Alvaro: I’m sorry you heard my joke.

Vera: That’s not a real apology. You owe me a real apology. What you said was cruel.

Alvaro: I made a joke about you being over the hill. You’re clearly not over the hill, so it was clearly a joke. Okay?

Vera: Do you really think I’m old?

Alvaro: No, I don’t. But you know what you’re doing to me right now? You’re taking years off my life!

[end of dialogue]

Our scriptwriter never freaks out. That’s because it’s the one and only Dr. Lucy Tse.

From Los Angeles, California, I’m Jeff McQuillan. Thank you for listening. Come back and listen to us again on ESL Podcast.

English as a Second Language Podcast is written and produced by Dr. Lucy Tse, hosted by Dr. Jeff McQuillan, copyright 2011 by the Center for Educational Development.

Glossary
uncalled for – inappropriate and unacceptable; not reasonable

* I know you’re frustrated we didn’t get the contract, but yelling at your employees is uncalled for.

apology – a statement where one says one is sorry for what one has done, regrets it, and wants to ask for the other person’s forgiveness

* The newspaper printed an apology for misquoting the mayor.

chill out – an informal phrase used to tell someone to relax or calm down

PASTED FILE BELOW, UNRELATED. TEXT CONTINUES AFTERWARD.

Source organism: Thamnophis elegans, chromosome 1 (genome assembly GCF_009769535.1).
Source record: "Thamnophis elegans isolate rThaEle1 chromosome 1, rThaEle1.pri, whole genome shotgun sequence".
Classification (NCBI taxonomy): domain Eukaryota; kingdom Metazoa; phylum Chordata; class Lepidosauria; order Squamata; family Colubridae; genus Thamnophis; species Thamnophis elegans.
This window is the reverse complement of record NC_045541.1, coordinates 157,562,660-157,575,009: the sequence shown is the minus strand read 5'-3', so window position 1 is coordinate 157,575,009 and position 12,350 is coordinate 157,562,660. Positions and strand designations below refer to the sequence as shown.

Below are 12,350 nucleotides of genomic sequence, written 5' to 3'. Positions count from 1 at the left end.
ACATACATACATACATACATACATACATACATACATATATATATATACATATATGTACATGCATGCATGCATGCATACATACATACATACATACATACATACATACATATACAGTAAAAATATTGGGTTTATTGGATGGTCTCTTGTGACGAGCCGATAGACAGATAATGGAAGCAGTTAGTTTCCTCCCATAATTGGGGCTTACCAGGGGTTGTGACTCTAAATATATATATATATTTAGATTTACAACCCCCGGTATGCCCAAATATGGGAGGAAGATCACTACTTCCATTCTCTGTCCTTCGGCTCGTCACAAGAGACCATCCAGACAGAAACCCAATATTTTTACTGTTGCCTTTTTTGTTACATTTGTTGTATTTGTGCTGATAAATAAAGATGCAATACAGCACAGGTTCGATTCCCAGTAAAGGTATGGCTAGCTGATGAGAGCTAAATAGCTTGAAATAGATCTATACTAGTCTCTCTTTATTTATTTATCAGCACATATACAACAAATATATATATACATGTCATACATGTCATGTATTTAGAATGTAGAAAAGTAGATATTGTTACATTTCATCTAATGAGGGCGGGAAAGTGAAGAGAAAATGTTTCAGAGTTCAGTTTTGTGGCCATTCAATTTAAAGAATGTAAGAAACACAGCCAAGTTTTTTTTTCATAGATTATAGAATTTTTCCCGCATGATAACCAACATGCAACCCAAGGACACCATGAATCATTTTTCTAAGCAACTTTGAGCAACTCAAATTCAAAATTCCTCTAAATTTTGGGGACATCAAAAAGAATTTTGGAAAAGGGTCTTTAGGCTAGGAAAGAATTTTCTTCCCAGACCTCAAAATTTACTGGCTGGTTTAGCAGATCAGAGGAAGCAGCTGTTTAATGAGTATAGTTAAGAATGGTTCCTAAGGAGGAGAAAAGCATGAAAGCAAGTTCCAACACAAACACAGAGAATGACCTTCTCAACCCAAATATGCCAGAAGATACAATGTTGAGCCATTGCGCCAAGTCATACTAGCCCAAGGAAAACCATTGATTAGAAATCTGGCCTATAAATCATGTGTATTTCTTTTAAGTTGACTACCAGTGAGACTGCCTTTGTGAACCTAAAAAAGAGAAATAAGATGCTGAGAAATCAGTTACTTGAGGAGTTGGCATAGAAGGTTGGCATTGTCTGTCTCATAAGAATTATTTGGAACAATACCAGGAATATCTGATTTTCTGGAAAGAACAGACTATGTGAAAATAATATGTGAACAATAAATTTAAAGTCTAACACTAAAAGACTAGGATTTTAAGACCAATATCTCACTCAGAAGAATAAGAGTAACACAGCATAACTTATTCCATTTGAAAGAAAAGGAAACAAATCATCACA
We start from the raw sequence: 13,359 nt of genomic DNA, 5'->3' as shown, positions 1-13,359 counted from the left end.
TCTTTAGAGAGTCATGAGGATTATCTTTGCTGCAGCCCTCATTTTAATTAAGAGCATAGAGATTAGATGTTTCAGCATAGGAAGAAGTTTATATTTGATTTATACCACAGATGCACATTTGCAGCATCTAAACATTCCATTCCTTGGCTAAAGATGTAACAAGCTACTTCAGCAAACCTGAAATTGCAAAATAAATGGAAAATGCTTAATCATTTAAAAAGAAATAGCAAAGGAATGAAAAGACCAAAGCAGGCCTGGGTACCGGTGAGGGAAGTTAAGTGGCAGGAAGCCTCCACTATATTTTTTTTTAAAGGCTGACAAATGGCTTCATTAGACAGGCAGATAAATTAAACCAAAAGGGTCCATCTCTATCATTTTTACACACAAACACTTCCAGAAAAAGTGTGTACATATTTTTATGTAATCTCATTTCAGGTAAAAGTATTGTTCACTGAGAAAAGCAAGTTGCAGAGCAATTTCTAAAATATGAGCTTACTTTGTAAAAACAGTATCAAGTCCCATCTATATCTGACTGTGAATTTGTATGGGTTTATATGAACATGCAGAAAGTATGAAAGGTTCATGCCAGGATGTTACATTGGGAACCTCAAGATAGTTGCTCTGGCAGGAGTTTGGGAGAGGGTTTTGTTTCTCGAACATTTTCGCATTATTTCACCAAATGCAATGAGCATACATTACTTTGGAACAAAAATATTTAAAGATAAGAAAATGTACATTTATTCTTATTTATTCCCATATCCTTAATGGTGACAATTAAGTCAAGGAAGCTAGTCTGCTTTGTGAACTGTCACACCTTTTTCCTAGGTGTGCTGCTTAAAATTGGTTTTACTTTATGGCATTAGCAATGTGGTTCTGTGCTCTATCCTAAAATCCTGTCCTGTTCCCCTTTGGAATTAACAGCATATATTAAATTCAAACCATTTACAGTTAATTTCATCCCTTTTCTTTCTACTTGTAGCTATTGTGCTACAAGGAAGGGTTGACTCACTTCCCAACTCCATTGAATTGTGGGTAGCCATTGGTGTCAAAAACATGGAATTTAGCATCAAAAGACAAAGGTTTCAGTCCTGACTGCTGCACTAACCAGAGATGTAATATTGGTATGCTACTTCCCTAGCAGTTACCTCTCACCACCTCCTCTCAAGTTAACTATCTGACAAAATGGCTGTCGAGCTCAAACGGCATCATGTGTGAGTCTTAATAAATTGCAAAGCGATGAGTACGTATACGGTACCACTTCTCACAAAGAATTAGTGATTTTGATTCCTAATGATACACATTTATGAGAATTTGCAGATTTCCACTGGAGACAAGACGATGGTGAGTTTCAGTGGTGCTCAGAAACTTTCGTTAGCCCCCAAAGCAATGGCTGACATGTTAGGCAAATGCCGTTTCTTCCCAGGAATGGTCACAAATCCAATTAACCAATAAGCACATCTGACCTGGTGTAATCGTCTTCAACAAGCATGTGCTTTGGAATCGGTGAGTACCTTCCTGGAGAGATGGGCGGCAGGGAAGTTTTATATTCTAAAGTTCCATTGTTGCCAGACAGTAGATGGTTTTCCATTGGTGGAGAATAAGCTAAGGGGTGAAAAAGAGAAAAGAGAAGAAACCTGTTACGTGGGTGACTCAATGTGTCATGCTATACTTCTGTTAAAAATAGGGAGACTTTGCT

* Chill out! It was just thunder and nothing to be scared of.

to cross the line – to go too far, often when one has been playing around or joking, but did something to make any other person very mad; to take something to an unacceptable extreme

* We know students often work together on the homework assignments, but you really crossed the line when you put your name on someone else’s essay.

to freak out – to become very upset and worried about something; to react so strongly that one loses control of one’s actions and/or words

* Gerry freaked out when his TV stopped working in the middle of the most important football game of the year.

get over it – an informal phrase meaning that one should stop thinking or worrying about something that happened in the past and begin to act as before, as if the thing had never happened

* You and Jenna broke up more than two months ago. Get over it and start dating other women!

to hurt (someone’s) feelings – to make someone feel bad, usually by saying something that is insulting or offensive

* It really hurt my feelings when you forgot our wedding anniversary.

for God’s sake – a phrase used when one is very frustrated and thinks another person is being unreasonable

* For God’s sake, I just need one dollar! I know you could lend it to me if you wanted to.

to take (something) back – to retract what one has said; to have another person pretend that something never happened or was never said